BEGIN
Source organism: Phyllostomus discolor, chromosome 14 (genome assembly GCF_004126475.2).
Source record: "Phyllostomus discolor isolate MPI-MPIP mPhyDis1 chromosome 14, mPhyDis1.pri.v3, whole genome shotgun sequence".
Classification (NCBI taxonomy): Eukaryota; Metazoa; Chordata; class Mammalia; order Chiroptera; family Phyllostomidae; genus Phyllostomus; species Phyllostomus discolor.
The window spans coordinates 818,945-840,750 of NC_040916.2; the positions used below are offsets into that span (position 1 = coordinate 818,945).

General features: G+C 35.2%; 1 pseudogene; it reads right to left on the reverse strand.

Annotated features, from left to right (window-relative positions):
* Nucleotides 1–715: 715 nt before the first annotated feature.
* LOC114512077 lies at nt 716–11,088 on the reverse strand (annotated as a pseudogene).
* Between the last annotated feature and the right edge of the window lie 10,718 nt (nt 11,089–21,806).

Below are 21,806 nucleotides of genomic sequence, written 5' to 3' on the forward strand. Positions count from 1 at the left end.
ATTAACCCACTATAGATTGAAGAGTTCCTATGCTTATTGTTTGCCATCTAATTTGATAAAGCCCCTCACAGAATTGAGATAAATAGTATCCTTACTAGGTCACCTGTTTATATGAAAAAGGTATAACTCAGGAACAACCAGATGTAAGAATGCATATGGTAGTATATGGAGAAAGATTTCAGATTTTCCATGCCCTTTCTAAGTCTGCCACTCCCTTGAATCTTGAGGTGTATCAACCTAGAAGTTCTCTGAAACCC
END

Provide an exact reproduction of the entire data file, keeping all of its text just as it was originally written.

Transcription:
Source organism: Phyllostomus discolor, chromosome 14 (genome assembly GCF_004126475.2).
Source record: "Phyllostomus discolor isolate MPI-MPIP mPhyDis1 chromosome 14, mPhyDis1.pri.v3, whole genome shotgun sequence".
Classification (NCBI taxonomy): Eukaryota; Metazoa; Chordata; class Mammalia; order Chiroptera; family Phyllostomidae; genus Phyllostomus; species Phyllostomus discolor.
The window spans coordinates 818,945-840,750 of NC_040916.2; the positions used below are offsets into that span (position 1 = coordinate 818,945).

General features: G+C 35.2%; 1 pseudogene; it reads right to left on the reverse strand.

Annotated features, from left to right (window-relative positions):
* Nucleotides 1–715: 715 nt before the first annotated feature.
* LOC114512077 lies at nt 716–11,088 on the reverse strand (annotated as a pseudogene).
* Between the last annotated feature and the right edge of the window lie 10,718 nt (nt 11,089–21,806).

Below are 21,806 nucleotides of genomic sequence, written 5' to 3' on the forward strand. Positions count from 1 at the left end.
ATTAACCCACTATAGATTGAAGAGTTCCTATGCTTATTGTTTGCCATCTAATTTGATAAAGCCCCTCACAGAATTGAGATAAATAGTATCCTTACTAGGTCACCTGTTTATATGAAAAAGGTATAACTCAGGAACAACCAGATGTAAGAATGCATATGGTAGTATATGGAGAAAGATTTCAGATTTTCCATGCCCTTTCTAAGTCTGCCACTCCCTTGAATCTTGAGGTGTATCAACCTAGAAGTTCTCTGAAACCC